Wednesday, 9 August 2017


Emily Jackson and Benjamin Frankenberg

So the story goes like this ... She guzzles booze, hankers for hallucinogenics, and gets into a Lolita phase of one-nighters. These "good times" only end when she pops enough sleeping pills to take her to within a step of death's door. Eighteen-year-old Max McLean (Emily Jackson) hasn't been able to live in her skin since the suicide of boyfriend Adam (Benjamin Frankenberg). Her status-conscious folks brag about their girl going to Yale, while displaying thinly veiled relief in anticipation of the troubled one being out of their hair in the near future. Max decides to set her own schedule for leaving the nest, sneaking out in the middle of night, in spite of the efforts of her brother Gabriel (Chris Bellant), the only family member in genuine anguish over her state when he isn't being her harshest critic. A train trip with a destination chosen at random finds her in a township with a library ... not that she lacks for reading material; her suitcase is stuffed with the same books Adam used to mull over, penned by famous writers who had taken their own lives. Enter a chap named Ish (Craig McDonald-Kelly), a quirky local snapping Polaroid pictures of Max that annoy her to no end. Her unwanted follower does provide one bit of practical help, that being a place to crash - Max finds herself slumming on a library couch, having hid with Ish till closing hours. From there a relationship develops as the couple frolics through the woods, bantering philosophical musings when Ish isn't urging Max to climb trees as a sort of inner strengthening exercise. Alas, it gradually comes out that the lad has his own issues to deal with: a long-gone mom and an alcoholic father that has made Ish a pariah in the community. Throughout all of this Max continues to experience visions of Adam, with the tête-à-têtes the tuxedo clad spirit initiates not exactly being of the supportive kind.

Living with the Dead presents itself as a kind of existentialist sandwich; large parts of the meaty middle section find the two protagonists in a realm of their own in the woods where they can reflect, disconnecting with the outside world while pondering its metaphysical and spiritual makeup, as well as their own. The surrounding passages are the white bread territory with the characters involved with less abstract situations. The philosophical jargon that seems apropos in the out-in-nature settings comes across as cringe-worthy elsewhere, particularly when recited by Jackson, as if she was reading off a teleprompter supplying lines from This doesn't help the fact that the actress has some struggles in the early part of the film, coming across as too blank to suggest the torment the character is suppose to be going through. Getting past the twenty-minute mark one starts to yawn and wonders if there is going to be a payoff.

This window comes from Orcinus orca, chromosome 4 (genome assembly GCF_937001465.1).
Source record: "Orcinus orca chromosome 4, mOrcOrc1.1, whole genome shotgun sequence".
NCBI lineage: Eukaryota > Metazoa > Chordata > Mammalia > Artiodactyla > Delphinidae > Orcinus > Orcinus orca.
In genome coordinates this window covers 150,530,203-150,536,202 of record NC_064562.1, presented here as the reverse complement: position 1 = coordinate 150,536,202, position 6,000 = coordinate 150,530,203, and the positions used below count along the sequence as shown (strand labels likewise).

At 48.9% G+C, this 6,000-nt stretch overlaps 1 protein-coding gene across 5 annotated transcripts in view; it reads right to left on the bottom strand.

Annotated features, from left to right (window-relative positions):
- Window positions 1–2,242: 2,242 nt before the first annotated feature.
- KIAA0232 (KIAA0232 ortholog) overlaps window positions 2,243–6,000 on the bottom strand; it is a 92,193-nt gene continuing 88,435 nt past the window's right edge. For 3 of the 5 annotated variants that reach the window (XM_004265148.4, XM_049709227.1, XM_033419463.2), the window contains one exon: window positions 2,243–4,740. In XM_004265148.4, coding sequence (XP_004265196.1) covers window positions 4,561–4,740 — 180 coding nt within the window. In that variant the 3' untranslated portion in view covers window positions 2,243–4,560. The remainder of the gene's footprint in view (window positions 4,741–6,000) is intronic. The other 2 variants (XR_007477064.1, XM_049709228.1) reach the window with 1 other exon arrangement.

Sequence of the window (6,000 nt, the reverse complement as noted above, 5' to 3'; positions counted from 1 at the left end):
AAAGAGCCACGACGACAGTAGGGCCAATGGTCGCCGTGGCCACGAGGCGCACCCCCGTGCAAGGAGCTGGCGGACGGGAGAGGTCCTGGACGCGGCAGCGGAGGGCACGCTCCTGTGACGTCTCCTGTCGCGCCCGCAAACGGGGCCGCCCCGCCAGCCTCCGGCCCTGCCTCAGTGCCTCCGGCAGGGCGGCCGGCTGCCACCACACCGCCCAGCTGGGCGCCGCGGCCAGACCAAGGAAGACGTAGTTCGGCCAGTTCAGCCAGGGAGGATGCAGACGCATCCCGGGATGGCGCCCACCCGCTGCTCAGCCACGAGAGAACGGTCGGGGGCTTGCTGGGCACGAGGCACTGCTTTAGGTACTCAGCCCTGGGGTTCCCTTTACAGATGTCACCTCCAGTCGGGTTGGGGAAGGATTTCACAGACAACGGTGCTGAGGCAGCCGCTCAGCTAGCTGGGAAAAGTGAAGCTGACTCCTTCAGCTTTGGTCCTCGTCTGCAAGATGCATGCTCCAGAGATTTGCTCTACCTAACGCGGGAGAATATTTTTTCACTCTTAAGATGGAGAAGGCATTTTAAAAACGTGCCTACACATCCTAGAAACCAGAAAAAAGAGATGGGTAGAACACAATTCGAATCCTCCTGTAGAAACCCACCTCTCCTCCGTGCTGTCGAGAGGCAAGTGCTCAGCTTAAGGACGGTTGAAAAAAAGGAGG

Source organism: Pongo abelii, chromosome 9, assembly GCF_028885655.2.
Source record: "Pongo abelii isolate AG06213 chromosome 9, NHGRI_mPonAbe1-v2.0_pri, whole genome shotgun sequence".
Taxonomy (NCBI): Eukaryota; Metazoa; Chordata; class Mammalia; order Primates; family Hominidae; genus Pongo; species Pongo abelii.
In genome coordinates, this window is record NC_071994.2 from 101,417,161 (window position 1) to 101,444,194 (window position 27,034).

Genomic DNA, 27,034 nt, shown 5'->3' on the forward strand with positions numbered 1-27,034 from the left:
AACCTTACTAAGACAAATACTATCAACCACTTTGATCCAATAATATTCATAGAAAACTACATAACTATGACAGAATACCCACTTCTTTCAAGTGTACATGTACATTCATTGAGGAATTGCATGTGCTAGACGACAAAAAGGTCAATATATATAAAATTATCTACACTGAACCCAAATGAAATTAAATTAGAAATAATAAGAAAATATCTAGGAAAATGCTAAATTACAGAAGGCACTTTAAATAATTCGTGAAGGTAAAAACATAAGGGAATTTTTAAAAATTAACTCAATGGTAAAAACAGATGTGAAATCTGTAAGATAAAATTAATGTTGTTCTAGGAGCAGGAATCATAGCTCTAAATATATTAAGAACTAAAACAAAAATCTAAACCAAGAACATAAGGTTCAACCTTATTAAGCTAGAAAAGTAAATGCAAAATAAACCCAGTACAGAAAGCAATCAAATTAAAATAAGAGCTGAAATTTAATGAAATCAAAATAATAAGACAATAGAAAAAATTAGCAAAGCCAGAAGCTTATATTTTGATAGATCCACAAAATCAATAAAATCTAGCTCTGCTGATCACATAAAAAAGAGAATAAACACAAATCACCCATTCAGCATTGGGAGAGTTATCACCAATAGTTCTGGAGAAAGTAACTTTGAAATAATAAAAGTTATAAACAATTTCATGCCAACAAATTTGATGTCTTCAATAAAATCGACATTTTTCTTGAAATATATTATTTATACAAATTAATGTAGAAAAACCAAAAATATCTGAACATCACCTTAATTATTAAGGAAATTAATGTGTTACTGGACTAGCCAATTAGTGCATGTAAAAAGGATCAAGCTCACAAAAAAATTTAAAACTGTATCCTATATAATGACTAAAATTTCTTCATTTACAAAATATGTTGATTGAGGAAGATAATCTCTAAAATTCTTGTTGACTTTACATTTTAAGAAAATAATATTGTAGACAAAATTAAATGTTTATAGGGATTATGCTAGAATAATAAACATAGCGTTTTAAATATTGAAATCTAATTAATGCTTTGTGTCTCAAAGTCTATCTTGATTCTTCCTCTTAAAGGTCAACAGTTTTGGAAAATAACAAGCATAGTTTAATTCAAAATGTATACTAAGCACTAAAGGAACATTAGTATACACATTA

Fortunately, things improve as the narrative unfolds, particularity after the introduction of Ish. A theater prof I knew always said acting is really reacting; that holds true here as Jackson's performance improves substantially at the point McDonald-Kelly comes on the scene. Playing off her engaging co-star helps Jackson to peel off the layers surrounding Max while one becomes increasingly interested in the mysteries surrounding the backstory of Ish.

As noted, Jackson delivers a performance that improves with screen time and McDonald-Kelly is spot-on as the straw that stirs the drink of the storyline.  As naked as these two performances end up as the real emotional core of the film belongs to a short but memorable turn by Thomas Poarch as Ish's alcoholic dad. Rather than portraying the character as a stereotypical drunken lout, Poarch evokes sympathy and heartbreak as he muses on a life he found to be overwhelming. Unexpected and beautifully done.

The film is Christine Vartoughian's first foray into feature territory and for the most part it marks an impressive debut. I would have liked to have seen less cutting on dialogue and for the words spoken to sound more like they were coming from real human beings, but these unfortunate failings are not fatal. One may still be left at the end with a little head scratching as to why Adam did what he did but the film struck me as being more about effect rather than cause anyway. Vartoughian shows genuine promise and it should be interesting to see what follows in her career. The overall production values are impressive for a film at this budget category.

A timely tale told in a sensitive manner, Living with the Dead is, overall, worth the time spent to regard it.

Hugs go to this film because of ...

- generally good acting.

- a promising feature directorial debut.

- earnest exploration of a timely topic.

(Full disclosure: Producer Rebekah Nelson requested a review and provided a screener link to the film.)

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